Julian Assange Arrested: WikiLeaks Hacker Tied to Trump Election Faces U.S. Extradition
Computer hacker Julian Assange flashes the peace sign after being arrested in London. He now faces extradition to the U.S. on charges of stealing classified government material. (Photo: Jack Taylor/Getty Images)
Julian Assange, the founder of WikiLeaks who is accused of hacking into the computers of governments around the world and releasing volumes of sensitive data to the public, has been arrested in London. After being dragged away by police in handcuffs, it was later revealed by Scotland Yard that he had been arrested on behalf of the U.S.
Looking nothing like the sleek, stylish, leather-jacket wearing provocateur we’ve become used to, (as he appeared in 2017 in his famous balcony speech), Assange’s scraggly beard and pasty and bedraggled appearance served as a dead giveaway to the effect of years of living in isolation has had on him.
Carried by police into a waiting van, his arrest is the culmination of years of efforts by the U.S. to stop the man they feel has stolen government material and compromised their security. He has been arrested under a U.S. extradition warrant for conspiring with Chelsea Manning to publish classified information, specifically those related to supposed war crimes committed by the U.S. army in Iraq and Afghanistan.
Assange, 47, an Australian computer programmer, started the WikiLeaks website in 2006. The site describes itself as a publisher of “large datasets of censored or otherwise restricted official materials involving war, spying and corruption.”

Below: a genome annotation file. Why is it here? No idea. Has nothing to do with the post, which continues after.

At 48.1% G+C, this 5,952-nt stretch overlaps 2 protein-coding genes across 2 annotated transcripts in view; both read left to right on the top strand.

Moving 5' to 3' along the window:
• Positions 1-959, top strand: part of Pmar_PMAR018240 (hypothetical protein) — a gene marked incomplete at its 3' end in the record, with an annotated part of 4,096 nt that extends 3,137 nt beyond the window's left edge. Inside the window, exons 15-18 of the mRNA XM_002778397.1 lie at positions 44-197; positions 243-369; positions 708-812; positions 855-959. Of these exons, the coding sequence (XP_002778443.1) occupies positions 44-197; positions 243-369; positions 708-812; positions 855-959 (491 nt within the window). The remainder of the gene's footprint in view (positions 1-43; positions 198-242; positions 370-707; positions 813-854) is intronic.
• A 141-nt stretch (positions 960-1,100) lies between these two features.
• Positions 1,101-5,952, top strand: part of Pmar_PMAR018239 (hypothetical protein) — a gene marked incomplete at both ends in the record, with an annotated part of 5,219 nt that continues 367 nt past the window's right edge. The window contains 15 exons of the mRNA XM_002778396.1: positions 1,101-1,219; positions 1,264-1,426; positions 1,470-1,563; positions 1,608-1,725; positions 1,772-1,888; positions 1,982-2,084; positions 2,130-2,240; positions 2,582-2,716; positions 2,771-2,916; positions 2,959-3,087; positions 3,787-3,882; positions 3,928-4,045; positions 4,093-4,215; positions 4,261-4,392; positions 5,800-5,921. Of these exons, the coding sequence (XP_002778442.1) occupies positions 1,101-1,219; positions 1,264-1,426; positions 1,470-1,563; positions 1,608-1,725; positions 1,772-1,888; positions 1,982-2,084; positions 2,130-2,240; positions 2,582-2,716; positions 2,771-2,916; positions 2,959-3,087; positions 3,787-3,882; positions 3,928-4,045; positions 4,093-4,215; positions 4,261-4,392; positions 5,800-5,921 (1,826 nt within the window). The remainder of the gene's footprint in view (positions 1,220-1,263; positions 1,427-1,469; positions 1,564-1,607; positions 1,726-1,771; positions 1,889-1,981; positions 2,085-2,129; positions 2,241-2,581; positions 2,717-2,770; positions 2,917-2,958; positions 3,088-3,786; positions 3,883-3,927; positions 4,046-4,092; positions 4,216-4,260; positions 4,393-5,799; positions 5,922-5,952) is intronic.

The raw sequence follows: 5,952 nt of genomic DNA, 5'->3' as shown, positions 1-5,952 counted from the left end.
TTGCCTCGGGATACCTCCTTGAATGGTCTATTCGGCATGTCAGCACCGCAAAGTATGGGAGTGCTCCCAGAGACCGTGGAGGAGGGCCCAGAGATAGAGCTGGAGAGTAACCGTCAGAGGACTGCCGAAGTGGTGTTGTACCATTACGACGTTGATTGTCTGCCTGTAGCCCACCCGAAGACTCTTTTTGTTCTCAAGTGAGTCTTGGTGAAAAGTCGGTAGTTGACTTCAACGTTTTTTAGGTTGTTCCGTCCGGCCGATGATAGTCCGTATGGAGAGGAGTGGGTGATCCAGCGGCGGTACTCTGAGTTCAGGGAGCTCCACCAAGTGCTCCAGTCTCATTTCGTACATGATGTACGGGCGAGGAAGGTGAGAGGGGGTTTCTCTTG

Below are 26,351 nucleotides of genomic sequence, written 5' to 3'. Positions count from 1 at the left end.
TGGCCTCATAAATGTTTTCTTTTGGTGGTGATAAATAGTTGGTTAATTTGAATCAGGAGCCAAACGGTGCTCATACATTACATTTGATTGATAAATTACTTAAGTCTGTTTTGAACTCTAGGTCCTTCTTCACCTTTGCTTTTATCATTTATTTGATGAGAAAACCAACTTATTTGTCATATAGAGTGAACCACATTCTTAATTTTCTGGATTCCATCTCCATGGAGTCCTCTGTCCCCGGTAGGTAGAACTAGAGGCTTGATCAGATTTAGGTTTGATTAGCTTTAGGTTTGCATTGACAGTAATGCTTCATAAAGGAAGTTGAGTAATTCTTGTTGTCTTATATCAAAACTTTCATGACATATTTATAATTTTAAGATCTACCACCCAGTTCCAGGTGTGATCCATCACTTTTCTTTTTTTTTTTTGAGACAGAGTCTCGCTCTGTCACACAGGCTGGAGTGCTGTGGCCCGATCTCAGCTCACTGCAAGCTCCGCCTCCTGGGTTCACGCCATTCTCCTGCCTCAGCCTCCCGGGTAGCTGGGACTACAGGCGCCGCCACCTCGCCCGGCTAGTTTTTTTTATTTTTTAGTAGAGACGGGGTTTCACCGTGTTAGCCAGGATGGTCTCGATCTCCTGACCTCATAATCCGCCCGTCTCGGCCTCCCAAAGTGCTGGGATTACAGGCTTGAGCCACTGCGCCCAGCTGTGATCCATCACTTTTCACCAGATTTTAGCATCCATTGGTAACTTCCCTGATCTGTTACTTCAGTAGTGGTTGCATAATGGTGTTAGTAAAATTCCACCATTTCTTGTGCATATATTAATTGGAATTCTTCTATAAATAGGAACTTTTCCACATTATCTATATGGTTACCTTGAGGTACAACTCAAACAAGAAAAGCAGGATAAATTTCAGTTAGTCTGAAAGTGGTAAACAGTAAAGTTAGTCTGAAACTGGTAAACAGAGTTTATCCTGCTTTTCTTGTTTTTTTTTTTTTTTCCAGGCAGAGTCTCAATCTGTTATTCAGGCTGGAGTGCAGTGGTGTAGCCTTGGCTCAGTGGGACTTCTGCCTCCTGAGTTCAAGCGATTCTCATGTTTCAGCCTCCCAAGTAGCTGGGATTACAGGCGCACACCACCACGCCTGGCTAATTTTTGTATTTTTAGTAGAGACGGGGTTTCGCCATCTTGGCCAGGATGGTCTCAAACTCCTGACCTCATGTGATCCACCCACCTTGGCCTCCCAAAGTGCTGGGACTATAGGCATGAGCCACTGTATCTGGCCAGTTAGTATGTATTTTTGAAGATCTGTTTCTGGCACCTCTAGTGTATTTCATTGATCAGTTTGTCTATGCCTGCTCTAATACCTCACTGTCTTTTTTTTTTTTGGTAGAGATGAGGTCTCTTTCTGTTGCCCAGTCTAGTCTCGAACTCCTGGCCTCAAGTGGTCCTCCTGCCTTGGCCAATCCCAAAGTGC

For years, Assange’s publications have been a thorn in the side of governments around the world, embarrassing them by his online posting of sensitive material obtained by computer hackers. WikiLeaks is perhaps most famous for releasing emails provided by Russian hackers of the Democratic National Committee in 2016. The fallout of the release of the 30,000 documents was used by then-Republican presidential hopeful Donald Trump to undermine Hillary Clinton’s presidential hopes.
Before his arrest, Assange had been holed up in the Ecaudorian embassy since 2012 fearing that his arrest would mean extradition to the U.S. where he is alleged to have conspired “to break a password to a classified US government computer.” He is also wanted in Sweden on allegations of sexual assault.
Ecuador’s President Lenin Moreno said Assange’s asylum arrangement with the country was ultimately revoked because of “repeated violations to international conventions and daily-life protocols” as well as his “discourteous and aggressive behaviour.” According to reports, he was continuing his WikiLeaks’ work on the Panama Papers, which listed the names of individuals, companies and trusts that were dodging taxes by holding money in offshore accounts. According to the CBC, hundreds of Canadians have been named in the papers and are now under investigation by the CRA.
Public support for Assange has always been sharply divided. Some feel that he is a dangerous computer hacker whose theft and publication of secret material comprises government security and endangers its officials and operatives. Supporters counter that he’s actually a heroic whistleblower, whose organization calls out corrupt government for illegal spying or committing crimes on unsuspecting citizens.
Edward Snowden, the former CIA employee whistleblower who stole and later released highly classified material concerning the National Security Agency in 2013, and is now living in exile in Russia to escape U.S. authorities, released a series of Tweets sympathetic to Assange.
And actress and model Pamela Anderson, who has had a relationship with Assange, took to Twitter to urge Wikileaks supporters to donate to WikiLeaks defence fund. In doing so, she also took shots at the UK for arresting him and at U.S. president Donald Trump.